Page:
Distribution and determinants of functioning and disability in aged adults - results from the German KORA-Age study
Ralf Strobl, Martin Müller, Rebecca Emeny, Annette Peters, Eva Grill
BMC Public Health , 2013, DOI: 10.1186/1471-2458-13-137
Abstract: The objective of our study is to examine the frequency, distribution and determinants of functioning and disability in aged persons and to assess the contribution of diseases to the prevalence of disability.Data originate from the MONICA/KORA study, a population-based epidemiological cohort. Survivors of the original cohorts who were 65 and older were examined by telephone interview in 2009. Disability was assessed with the Health Assessment Questionnaire Disability Index (HAQ-DI). Minimal disability was defined as HAQ-DI > 0. Logistic regression was used to adjust for potential confounders and additive regression to estimate the contribution of diseases to disability prevalence.We analyzed a total of 4117 persons (51.2% female) with a mean age of 73.6 years (SD = 6.1). Minimal disability was present in 44.7% of all participants. Adjusted for age and diseases, disability was positively associated with female sex, BMI, low income, marital status, physical inactivity and poor nutritional status, but not with smoking and education. Problems with joint functions and eye diseases contributed most to disability prevalence in all age groups.In conclusion, this study could show that there are vulnerable subgroups of aged adults who should receive increased attention, specifically women, those with low income, those over 80, and persons with joint or eye diseases. Physical activity, obesity and malnutrition were identified as modifiable factors for future targeted interventions.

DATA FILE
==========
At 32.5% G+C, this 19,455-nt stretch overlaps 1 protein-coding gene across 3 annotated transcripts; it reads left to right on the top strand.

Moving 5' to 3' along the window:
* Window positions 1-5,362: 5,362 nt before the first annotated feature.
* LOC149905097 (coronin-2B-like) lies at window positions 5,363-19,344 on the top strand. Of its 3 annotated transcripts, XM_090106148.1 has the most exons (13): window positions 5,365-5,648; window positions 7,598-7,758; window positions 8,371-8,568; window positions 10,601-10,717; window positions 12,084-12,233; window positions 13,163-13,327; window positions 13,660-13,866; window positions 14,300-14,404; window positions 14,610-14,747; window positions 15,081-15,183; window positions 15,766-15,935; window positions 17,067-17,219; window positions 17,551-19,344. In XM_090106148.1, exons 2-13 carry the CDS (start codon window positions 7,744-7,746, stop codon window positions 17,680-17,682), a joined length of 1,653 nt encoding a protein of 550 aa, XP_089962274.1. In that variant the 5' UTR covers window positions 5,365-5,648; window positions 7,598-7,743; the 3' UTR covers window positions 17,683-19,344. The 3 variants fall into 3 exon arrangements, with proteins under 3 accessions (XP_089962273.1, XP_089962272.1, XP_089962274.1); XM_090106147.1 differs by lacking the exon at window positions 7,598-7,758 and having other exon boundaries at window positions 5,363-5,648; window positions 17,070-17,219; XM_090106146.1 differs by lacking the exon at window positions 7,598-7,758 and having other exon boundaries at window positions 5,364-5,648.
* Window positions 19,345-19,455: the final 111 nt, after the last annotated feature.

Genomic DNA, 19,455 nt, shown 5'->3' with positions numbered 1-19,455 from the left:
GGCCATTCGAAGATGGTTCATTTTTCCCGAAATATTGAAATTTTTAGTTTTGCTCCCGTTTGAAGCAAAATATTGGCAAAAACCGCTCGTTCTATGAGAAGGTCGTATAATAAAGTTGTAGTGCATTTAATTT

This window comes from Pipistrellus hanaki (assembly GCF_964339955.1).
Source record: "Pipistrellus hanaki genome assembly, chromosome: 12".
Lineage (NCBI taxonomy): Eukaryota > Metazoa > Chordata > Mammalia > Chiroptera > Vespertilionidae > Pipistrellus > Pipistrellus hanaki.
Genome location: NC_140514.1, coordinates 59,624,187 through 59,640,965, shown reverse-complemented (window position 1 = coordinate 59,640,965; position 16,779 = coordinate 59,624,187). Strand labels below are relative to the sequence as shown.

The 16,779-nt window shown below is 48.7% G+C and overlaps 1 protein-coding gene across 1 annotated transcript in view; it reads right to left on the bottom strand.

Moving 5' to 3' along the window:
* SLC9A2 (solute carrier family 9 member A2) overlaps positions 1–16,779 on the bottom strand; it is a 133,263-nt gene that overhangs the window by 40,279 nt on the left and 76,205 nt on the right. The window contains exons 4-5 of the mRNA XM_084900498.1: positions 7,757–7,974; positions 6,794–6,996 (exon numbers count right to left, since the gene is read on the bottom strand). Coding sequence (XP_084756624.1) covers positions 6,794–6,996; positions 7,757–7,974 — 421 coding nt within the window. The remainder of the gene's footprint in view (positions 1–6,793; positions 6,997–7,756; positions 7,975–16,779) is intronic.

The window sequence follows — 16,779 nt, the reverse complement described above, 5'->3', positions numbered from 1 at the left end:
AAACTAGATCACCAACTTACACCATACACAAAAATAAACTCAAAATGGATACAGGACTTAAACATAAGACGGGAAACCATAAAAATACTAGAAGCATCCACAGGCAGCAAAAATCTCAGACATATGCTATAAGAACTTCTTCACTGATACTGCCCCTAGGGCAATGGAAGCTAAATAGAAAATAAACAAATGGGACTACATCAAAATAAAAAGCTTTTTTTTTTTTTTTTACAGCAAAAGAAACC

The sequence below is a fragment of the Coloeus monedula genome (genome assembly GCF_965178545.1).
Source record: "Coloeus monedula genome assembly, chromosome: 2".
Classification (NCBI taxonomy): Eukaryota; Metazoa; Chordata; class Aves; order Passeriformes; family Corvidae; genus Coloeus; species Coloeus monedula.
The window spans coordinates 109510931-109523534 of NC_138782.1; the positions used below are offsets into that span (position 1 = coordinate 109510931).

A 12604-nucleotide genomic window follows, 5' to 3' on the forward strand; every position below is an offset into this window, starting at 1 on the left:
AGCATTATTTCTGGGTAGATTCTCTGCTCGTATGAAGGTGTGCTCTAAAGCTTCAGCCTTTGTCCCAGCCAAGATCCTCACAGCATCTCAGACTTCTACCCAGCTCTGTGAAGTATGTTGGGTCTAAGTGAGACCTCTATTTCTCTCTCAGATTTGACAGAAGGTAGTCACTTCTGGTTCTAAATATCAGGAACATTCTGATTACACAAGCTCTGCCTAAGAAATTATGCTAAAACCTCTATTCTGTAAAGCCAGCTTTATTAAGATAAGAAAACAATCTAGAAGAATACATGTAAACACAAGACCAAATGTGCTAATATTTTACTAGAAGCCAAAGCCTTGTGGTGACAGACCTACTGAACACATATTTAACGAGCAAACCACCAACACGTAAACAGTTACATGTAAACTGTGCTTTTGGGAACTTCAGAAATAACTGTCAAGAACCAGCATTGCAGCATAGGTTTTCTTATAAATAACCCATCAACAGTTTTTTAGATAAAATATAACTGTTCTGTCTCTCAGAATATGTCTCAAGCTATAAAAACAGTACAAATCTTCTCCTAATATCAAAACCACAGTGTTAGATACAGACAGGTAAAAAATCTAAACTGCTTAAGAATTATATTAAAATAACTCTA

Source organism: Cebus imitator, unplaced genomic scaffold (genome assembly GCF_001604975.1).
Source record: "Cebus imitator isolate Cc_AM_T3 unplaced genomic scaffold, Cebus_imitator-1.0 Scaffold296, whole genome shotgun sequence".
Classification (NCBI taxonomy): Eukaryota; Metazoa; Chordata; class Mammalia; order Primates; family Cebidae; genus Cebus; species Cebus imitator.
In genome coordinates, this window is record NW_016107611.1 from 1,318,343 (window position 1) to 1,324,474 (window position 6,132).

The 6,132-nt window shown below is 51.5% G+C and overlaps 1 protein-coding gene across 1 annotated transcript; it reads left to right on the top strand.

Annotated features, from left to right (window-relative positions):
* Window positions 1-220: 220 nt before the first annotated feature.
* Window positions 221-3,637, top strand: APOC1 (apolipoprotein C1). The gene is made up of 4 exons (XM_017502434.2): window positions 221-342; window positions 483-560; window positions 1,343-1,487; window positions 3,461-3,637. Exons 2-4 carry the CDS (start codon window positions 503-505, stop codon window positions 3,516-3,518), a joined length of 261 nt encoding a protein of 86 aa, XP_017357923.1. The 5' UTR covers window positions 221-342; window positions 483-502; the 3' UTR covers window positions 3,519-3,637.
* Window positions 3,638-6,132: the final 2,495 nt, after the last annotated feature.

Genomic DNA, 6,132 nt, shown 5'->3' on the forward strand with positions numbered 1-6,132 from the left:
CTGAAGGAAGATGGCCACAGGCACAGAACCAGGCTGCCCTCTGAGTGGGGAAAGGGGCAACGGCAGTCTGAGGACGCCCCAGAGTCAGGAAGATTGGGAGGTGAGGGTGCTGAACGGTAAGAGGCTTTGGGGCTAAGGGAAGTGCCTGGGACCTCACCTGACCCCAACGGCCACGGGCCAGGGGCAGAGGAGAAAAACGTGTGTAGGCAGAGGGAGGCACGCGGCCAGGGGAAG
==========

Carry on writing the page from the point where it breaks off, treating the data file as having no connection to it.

Second-order Mental State Attribution in Children with Intellectual Disability: Cognitive Functioning and Some Educational Planning Challenges  [cached]
Anastasia Alevriadou,Stergiani Giaouri
Journal of Educational and Developmental Psychology , 2011, DOI: 10.5539/jedp.v1n1p146
Abstract: Second-order mental state attribution in two groups of children with non-specific intellectual disability and Down syndrome was investigated. The children were compared to overall mental age-matched group of typically developing children. The aim of the present study was to determine the specificity of the theory of mind deficit to different groups of children with intellectual disability. The results clearly showed that children with Down syndrome performed more poorly than the children with non-specific intellectual disability, and that typically developing children perform significantly better than do other groups. The findings are discussed in terms of the specificity of the etiology-related profiles of intellectually disabled groups. Several critical issues related to intervention strategies in the field of intellectual disability are also discussed, considering the educational practices.